Here's a powerful campaign which calls attention to the plight of street kids who, for lack of other options, sustain themselves by eating out of the garbage. Created by Leo Burnett Hong Kong for the Christina Nobel Children's Foundation, the campaign consists of trash bags shaped to look like kids. The bags were then placed near trash barrels in Vietnam and Mongolia.
For Johnson & Johnson's Aveeno label, Ogilvy commissioned a street artist to create a three-dimensional "fountain of youth" with chalk on pavement.
See a sped-up video of how the drawing was made. It's sorta like watching a Bob Ross segment, except too fast for you to follow and there aren't any "happy trees."
Of late, Ogilvy's totally stuck on this street art thing. See what it did for IBM and Tom of Finland. If it keeps this up, subversive street punks might actually go back to using Sharpies and aerosol paint.
It'll be like the '80s again.
Of late, IBM's been trying to loosen its tie and go a little green. Its efforts so far have been earnest but self-conscious: potentially exciting work dampened by risk-aversion.
For its "Fight Carbon" campaign, IBM gets down with the street artists -- "vandalizing" public areas, then removing its work and leaving those spaces cleaner than when they left them.
In its younger years, IBM was clearly not the rebel in the 'hood.
For Hatfield Quality Meats, Red Tettemer built a foosball table where sausage links take the place of soccer players.
The set-up brings a grill to mind, but unfortunately all the sausages are plastic. The game will be used at events and sponsorships.
Neat way to build engagement. Wondering whether it might compel stoned co-eds to try building their own foosball tables out of cocktail links and bamboo skewers. Will trawl YouTube regularly, just in case.
Toronto-based furniture shop Simone Interiors now sells art created by the company owner, Lin Gibson. To promote this happy news, Gibson created a bunch of LP album-sized posters with multicolored bars and stuck them in local store windows -- with no accompanying explanation.
Roger Cullman over at BlogTO has more pictures. He also wonders whether passers-by noticed the installations. Commenters say they did, but nobody knew for sure what the promotion was all about.
"We thought it was one of those new gangs declaring their territory. Obviously, it turns out it was only those hipsters doing their hipster things," ruminated a reader called SCREWFACE.
- Hyundai and Goodby Silverstein & Partners are breaking up. Yeah, it's such a tragedy.
- Tokyo Agency brought the jungle to Paris's Opera Garnier to promote Guerlain Homme, a fragrance for the testosterone-soaked wild animal in you. That's cool and all, but I wonder if the wrist-spritzing preppies in suits didn't send a mixed message. Merci to in:fluencia for passing this along.
- Speaking of France, one Languedoc vintner launched a saucy new label: Le vin du merde (Shit Wine). For optimum psychological fuckery, serve with dark chocolate cake.
- Childhood icon Paddington Bear sneaks Marmite into egg sandwiches during his birthday party. Surprise! All the guests gasp and gag. Wonderful stuff by DDB.
Copywriters Brian Pierce and Nik Bristow of Fitzgerald+CO/Atlanta are embarking on a wince-worthy mission: following the route of the Cannonball Run, they'll drive across the nation without a single stop. Not for fuel ... not even to pee. (Although I'm sure at some point they'll gracefully pause in order to switch seats.)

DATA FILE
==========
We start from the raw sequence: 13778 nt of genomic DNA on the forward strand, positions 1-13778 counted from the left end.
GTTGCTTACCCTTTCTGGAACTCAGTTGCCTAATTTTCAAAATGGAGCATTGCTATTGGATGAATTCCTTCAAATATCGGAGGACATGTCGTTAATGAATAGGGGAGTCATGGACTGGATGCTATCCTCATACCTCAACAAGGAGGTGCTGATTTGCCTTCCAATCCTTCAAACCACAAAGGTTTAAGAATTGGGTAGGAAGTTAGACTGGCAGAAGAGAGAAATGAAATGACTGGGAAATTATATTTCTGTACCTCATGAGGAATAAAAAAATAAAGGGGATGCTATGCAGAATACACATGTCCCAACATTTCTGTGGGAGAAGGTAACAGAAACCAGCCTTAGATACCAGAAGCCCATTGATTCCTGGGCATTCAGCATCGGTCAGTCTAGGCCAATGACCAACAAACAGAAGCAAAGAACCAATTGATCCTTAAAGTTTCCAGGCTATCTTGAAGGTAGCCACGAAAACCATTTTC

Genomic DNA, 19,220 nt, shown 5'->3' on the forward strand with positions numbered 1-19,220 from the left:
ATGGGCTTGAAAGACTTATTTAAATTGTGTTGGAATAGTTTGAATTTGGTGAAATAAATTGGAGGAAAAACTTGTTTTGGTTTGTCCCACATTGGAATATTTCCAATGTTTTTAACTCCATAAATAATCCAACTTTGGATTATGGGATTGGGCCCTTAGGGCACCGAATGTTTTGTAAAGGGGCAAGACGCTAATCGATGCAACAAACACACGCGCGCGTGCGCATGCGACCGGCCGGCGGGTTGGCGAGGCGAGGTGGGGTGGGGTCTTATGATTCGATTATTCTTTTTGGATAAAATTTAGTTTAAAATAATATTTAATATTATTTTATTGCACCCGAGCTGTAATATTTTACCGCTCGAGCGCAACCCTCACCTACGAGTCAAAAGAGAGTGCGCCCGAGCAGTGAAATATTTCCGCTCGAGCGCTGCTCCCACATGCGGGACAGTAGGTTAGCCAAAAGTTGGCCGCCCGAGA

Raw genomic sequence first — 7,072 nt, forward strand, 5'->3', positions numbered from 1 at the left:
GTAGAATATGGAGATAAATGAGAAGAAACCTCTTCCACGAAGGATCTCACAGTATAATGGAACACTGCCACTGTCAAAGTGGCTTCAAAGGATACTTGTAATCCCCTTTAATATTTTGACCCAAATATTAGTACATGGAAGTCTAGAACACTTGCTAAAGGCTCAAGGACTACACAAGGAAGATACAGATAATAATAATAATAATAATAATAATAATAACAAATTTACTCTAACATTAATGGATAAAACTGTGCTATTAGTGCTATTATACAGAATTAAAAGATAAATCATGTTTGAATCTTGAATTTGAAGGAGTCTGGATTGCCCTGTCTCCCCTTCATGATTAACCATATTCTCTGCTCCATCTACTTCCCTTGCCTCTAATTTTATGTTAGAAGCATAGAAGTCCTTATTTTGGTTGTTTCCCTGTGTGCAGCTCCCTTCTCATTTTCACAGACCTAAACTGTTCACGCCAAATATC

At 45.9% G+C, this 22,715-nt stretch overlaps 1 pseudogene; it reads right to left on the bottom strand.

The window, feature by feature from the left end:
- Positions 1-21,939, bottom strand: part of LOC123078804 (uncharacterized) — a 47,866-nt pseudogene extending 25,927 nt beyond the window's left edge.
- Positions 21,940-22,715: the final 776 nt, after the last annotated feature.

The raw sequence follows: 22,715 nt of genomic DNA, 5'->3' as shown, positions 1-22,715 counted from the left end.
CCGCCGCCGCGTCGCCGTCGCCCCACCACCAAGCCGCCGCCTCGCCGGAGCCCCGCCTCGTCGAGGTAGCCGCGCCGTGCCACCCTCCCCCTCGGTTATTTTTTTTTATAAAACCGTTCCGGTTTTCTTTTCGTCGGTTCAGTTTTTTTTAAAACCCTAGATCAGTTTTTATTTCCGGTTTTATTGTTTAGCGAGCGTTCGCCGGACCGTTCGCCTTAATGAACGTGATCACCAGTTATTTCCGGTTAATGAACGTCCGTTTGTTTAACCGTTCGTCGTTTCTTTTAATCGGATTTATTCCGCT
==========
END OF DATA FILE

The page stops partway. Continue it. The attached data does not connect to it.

All this to promote Willie Nelson's brand of biodiesel, aptly named BioWillie. The mission's been dubbed WillieRun and you can follow the hijinks (of which I'm sure there'll be many) from their blog.
Seriously though, no pee break? I refuse to believe it. You guys have gotta be carrying empty Gatorade bottles or somethin'.
Find out for yourself at their kick-off party, which takes place Sept. 22nd at the XR Bar. More details at the blog link above. And big-ups to Brian Thompson for passing this news along.
For its album Dig Out Your Soul, which debuts October 7, Oasis gathered 15 street bands and taught them the lyrics and sheet music for four of its new songs.
Lat week, the bands were then deployed all over the city -- mostly to subways -- to perform the music with their own flavor. Each performance featured a little sign that said, "You are the first to hear this new Oasis song" -- bringing a little bit of magic to busy commuters, and some eclectic street charm to Oasis's new oeuvre.
Nice to see the high-profile artists disseminate their music with such an open-arms, interpretive approach. Feels so human. And dare I say it? -- social. Watch video here. See more at Creativity. Execution by BBH/NY. The Malloys of HSI helped direct.
You remember UNIQLO, the Japanese retailer whose quirky UNIQLOCK campaign won raves -- and shelf candy -- at One Show, the Clios and Cannes.
As of this week, UNIQLO's SoHo location will be home to a marketing gimmick that utterly outpaces UNIQLOCK in terms of ambition: Mitsubishi's Wakamaru robot. Originally built as a household helper, Wakamaru can look people in the eye and engage in basic communication. (Kinda reminds me of R2D2, except less willful and more coherent. See it meet and greet.)
In addition to wracking up the oohs and aahs, Tokyo Mango says Wakamaru will also help UNIQLO SoHo shoppers locate products around the store. No word on if Mitsubishi hopes to win business -- or at least interest -- through the collabo.
To draw eyes to the 6.7 million uninsured residents living in California, Blue Shield erected 40 naked statues at a Los Angeles-based event for universal healthcare coverage. Each statue is frozen in a vulnerable position, which reflects the state of people living without healthcare coverage.
I like the effort. It brings a bit of provocation to a public landscape without making it seem cluttered with advertising. See more photos.